In the short term, perhaps: but they're increasingly becoming competitors with America and have less reason to prop it up. The US dollar has mostly been supported lately by expectations of plenty more interest rate rises, but with recent economic data that's looking less likely.

Edited by MarkG

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JPY seems to be likely to firm over the medium-longer term. And I agree with MarkG that the Canadian dollar looks good.

I've just closed out my USD position, I think GBP looks stronger. Its still a petrocurrency, at least for the next few years.

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In a distant hystria people will need alot of USD to buy enrgy (oil spike $200-$400 )

In a distant Hysteria people will need alot of USD to meet thier interest payments on USD denominated debts.

When this double whammy arrives it will put alot of the multi level SELL USD propaganda into context.

Am I the only wone who can see the ship on the horizion??

Accumilation markup distribution.

And political context to rerack the debt game inflation deflation.

The good ship Wealth Transfer heading this way calling at all global destinations...

Edited by sp1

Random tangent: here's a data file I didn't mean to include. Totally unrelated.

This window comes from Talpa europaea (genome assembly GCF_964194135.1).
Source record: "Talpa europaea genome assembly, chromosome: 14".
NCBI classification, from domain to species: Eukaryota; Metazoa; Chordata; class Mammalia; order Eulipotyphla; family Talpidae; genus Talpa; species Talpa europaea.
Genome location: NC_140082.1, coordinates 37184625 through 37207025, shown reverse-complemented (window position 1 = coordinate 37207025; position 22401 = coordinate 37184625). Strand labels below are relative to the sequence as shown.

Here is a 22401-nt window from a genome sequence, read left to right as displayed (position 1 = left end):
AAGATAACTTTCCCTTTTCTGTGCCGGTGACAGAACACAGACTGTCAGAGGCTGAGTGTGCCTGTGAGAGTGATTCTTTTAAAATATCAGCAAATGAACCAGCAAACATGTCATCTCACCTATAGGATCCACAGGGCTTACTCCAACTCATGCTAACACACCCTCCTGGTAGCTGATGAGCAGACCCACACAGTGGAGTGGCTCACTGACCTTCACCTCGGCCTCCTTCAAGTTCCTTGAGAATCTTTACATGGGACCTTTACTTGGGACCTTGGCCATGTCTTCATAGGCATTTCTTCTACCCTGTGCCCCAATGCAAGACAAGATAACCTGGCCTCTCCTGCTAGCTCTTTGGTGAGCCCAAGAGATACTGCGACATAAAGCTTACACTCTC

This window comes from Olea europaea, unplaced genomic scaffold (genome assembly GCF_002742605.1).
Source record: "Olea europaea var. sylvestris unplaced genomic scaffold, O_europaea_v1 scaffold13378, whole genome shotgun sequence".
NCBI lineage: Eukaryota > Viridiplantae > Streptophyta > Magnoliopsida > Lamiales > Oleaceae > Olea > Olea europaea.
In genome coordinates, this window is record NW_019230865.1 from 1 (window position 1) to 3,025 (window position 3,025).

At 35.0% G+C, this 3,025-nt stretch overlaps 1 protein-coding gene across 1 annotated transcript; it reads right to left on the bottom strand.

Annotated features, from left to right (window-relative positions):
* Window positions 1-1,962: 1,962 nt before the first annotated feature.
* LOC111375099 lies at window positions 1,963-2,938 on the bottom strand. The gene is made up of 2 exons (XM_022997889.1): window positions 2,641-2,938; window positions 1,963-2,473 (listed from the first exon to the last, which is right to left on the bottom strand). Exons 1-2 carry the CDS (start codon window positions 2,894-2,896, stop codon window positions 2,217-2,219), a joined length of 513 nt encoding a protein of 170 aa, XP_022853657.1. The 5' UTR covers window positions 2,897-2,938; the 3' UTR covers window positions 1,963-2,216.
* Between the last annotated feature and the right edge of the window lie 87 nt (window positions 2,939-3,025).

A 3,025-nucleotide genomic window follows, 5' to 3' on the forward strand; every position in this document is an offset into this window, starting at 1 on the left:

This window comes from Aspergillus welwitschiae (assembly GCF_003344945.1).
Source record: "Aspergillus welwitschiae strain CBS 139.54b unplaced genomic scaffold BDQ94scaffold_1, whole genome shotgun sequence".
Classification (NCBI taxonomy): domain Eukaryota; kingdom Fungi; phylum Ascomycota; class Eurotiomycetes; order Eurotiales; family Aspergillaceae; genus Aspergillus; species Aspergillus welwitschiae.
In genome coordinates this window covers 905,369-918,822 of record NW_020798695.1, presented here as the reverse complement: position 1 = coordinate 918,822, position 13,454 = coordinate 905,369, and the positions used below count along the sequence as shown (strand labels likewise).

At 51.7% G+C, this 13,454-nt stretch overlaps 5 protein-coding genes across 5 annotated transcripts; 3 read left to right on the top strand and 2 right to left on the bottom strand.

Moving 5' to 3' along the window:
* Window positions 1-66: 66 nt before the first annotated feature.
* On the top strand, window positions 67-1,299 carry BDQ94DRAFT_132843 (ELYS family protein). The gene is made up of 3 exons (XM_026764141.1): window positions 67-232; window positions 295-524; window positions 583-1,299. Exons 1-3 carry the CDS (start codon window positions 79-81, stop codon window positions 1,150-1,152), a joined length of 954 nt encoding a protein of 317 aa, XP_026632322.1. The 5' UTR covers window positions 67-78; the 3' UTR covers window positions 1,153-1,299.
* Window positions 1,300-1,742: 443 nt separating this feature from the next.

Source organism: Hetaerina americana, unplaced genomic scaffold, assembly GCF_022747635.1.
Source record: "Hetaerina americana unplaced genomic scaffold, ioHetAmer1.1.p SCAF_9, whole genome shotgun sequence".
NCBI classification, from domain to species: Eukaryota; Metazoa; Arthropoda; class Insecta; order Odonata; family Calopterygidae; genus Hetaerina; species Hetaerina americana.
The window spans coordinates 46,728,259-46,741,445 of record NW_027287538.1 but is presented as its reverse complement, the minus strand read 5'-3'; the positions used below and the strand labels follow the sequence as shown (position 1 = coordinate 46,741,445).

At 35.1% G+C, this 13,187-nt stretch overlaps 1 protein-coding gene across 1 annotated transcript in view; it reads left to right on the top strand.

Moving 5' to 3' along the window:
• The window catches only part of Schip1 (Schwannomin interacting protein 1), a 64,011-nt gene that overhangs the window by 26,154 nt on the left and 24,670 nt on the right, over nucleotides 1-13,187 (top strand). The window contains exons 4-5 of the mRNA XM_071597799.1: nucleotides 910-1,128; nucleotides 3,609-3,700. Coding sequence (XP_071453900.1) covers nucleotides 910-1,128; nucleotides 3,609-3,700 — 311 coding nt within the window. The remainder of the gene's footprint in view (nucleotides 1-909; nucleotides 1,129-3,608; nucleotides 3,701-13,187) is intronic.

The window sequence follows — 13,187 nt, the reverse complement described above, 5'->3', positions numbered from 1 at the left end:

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In a distant hystria people will need alot of USD to buy enrgy (oil spike $200-$400 )

In a distant Hysteria people will need alot of USD to meet thier interest payments on USD denominated debts.

When this double whammy arrives it will put alot of the multi level SELL USD propaganda into context.

The good ship Wealth Transfer heading this way calling at all global destinations...

Thanks sp1, for making me think.

(I was focusing on short-to-medium term fluctuations, but the longer term picture is more important.)

Edited by TheJudge

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Buying into the US$ now is like STRing before 2004. You'll end up losing a packet!

Why are people recommending the US$ when it's been tanking all week? Hasn't it become obvious that the FED are gonna do the dirty and stop their rate hiking fairly soon?

IMHO, they may be following Warren Buffett's philosophy of investing. 1. Go for value. 2. Watch the herd and go in the opposite direction.

Medium to long term, the US $ will be more resilient when the recession bites and they hold massive oil reserves.

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If I was speculating I'd think about moving my money somewhere else now, but I just want to get the best possible deal with my 'buying a house in Canada fund'.

Yes, IMO CAD is actually quite risky if USA head for recession.

Most of their trade is with USA and most of their reserves are

USD.

I'd have moved out when CAD peaked at 0.74 against the euro,

if the old mining stocks weren't doing so well.

Pent

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Well, all I can say is, good luck to you. It's worth bearing in mind that the herd get it right as often as they get it wrong; therefore, I'll be basing my decisions on more reliable gauges rather than pure speculation.